It’s Friday evening, and from time to time we take off the suits (bunny suits, mind you) and open up the floor for discussion of things off topic. As with all "political content," feel free to ignore it if this kind of stuff gets your blood boiling. You’ve been warned. Heat. Kitchen. And probably plenty of :rolleyes: lie below the discussion link.
Unless you’ve been living under a rock, you know that Michael Moore’s new "documentary" Fahrenheit 9/11 opens in theatres across the US today. It is expected to outperform any such documentary before it, despite the movie’s rather vocal opponents. It’s already setting one-day records in New York City, and today’s opening is suspected to be quite large. The question is: are you going to see it? Why or why not?
I think Roger Ebert has already said it best when he noted that all documentaries have a "point of view." It simply is not the case that all documentaries are unbiased except for those that we don’t like, which we then see as magically "biased," and refuse to call them documentaries. That said, one would be hard pressed to call just anything a documentary, and this is where Moore draws much ire — what are the boundaries between political sabotage, artful propaganda, telling it like it seems, and proffering truth?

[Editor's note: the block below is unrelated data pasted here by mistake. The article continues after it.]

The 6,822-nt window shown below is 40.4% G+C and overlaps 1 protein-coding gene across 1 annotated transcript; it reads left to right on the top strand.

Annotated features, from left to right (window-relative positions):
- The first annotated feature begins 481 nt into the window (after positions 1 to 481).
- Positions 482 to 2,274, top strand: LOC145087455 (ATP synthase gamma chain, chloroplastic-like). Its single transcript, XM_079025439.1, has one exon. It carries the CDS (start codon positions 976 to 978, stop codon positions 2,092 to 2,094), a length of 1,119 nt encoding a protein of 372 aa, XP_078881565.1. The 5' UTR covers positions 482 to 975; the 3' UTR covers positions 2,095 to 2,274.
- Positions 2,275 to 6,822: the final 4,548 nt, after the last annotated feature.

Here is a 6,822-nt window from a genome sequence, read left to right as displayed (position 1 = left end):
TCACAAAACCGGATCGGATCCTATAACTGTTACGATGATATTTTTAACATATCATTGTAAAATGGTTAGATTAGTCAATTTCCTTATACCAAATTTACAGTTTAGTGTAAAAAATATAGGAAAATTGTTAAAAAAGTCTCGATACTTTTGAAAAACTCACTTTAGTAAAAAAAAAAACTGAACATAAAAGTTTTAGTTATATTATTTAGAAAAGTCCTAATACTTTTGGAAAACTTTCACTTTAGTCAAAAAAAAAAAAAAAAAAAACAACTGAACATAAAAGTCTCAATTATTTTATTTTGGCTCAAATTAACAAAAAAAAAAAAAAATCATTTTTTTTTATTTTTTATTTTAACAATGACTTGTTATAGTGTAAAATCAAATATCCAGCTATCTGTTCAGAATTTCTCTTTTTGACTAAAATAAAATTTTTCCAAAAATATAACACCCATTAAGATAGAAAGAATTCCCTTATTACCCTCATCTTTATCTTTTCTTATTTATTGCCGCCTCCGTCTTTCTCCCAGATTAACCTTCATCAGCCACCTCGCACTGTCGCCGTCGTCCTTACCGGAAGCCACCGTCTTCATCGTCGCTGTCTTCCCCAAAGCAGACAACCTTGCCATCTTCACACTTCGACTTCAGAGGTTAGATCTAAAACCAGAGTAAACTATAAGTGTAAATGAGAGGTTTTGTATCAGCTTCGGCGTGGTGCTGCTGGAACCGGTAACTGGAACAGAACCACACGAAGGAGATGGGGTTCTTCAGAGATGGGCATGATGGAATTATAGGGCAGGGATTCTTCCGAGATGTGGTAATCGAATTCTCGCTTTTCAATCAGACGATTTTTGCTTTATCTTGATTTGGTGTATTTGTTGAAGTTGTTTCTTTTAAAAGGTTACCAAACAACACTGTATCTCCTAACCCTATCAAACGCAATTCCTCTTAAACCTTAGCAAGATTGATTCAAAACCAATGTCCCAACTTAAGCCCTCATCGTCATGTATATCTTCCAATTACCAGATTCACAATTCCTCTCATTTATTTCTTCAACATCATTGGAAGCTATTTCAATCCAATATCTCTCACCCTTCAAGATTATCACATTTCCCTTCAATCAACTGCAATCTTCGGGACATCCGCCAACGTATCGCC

In many cases, the answers depend not on principles, but on how far someone is willing to ride along before embracing or rejecting the movie’s content. However, unlike Bowling for Columbine, this time Moore is flat-out telling the public what this is: an op-ed cast in film, aimed at hurting Bush’s chance for reelection. Does such an aim wrapped in the guise of a "documentary" make the film "dangerous," or should we embrace political activism as something that encourages thought, discussion, and dare I say it, dissention?